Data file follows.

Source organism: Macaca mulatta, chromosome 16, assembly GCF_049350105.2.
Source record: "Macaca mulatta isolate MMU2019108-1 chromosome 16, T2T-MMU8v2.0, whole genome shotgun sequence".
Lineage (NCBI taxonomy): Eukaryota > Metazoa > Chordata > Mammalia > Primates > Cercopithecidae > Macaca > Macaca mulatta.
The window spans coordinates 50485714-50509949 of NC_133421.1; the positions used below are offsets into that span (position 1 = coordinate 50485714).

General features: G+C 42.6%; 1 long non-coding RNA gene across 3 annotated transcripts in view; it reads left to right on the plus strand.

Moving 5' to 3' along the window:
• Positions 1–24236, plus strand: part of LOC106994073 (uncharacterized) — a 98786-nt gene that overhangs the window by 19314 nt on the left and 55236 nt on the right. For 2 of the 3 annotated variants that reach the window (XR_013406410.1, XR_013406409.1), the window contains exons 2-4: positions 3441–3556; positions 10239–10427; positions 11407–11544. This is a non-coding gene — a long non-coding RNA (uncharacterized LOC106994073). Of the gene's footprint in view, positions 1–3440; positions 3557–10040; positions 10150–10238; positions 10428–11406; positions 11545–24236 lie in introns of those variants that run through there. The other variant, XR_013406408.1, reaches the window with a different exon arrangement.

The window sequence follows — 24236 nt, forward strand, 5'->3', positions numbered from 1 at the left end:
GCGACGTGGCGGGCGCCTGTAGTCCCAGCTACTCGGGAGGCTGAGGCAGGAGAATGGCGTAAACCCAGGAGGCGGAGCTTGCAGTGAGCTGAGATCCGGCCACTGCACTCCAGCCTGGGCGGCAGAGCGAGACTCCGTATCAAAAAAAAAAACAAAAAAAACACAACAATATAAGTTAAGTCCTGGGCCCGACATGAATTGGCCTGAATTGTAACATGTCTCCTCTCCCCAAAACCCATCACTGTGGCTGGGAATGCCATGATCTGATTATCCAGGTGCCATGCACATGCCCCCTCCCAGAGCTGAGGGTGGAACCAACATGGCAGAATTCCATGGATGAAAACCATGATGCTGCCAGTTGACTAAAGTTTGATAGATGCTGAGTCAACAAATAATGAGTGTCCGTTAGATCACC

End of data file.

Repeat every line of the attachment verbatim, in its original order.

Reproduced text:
Source organism: Macaca mulatta, chromosome 16, assembly GCF_049350105.2.
Source record: "Macaca mulatta isolate MMU2019108-1 chromosome 16, T2T-MMU8v2.0, whole genome shotgun sequence".
Lineage (NCBI taxonomy): Eukaryota > Metazoa > Chordata > Mammalia > Primates > Cercopithecidae > Macaca > Macaca mulatta.
The window spans coordinates 50485714-50509949 of NC_133421.1; the positions used below are offsets into that span (position 1 = coordinate 50485714).

General features: G+C 42.6%; 1 long non-coding RNA gene across 3 annotated transcripts in view; it reads left to right on the plus strand.

Moving 5' to 3' along the window:
• Positions 1–24236, plus strand: part of LOC106994073 (uncharacterized) — a 98786-nt gene that overhangs the window by 19314 nt on the left and 55236 nt on the right. For 2 of the 3 annotated variants that reach the window (XR_013406410.1, XR_013406409.1), the window contains exons 2-4: positions 3441–3556; positions 10239–10427; positions 11407–11544. This is a non-coding gene — a long non-coding RNA (uncharacterized LOC106994073). Of the gene's footprint in view, positions 1–3440; positions 3557–10040; positions 10150–10238; positions 10428–11406; positions 11545–24236 lie in introns of those variants that run through there. The other variant, XR_013406408.1, reaches the window with a different exon arrangement.

The window sequence follows — 24236 nt, forward strand, 5'->3', positions numbered from 1 at the left end:
GCGACGTGGCGGGCGCCTGTAGTCCCAGCTACTCGGGAGGCTGAGGCAGGAGAATGGCGTAAACCCAGGAGGCGGAGCTTGCAGTGAGCTGAGATCCGGCCACTGCACTCCAGCCTGGGCGGCAGAGCGAGACTCCGTATCAAAAAAAAAAACAAAAAAAACACAACAATATAAGTTAAGTCCTGGGCCCGACATGAATTGGCCTGAATTGTAACATGTCTCCTCTCCCCAAAACCCATCACTGTGGCTGGGAATGCCATGATCTGATTATCCAGGTGCCATGCACATGCCCCCTCCCAGAGCTGAGGGTGGAACCAACATGGCAGAATTCCATGGATGAAAACCATGATGCTGCCAGTTGACTAAAGTTTGATAGATGCTGAGTCAACAAATAATGAGTGTCCGTTAGATCACC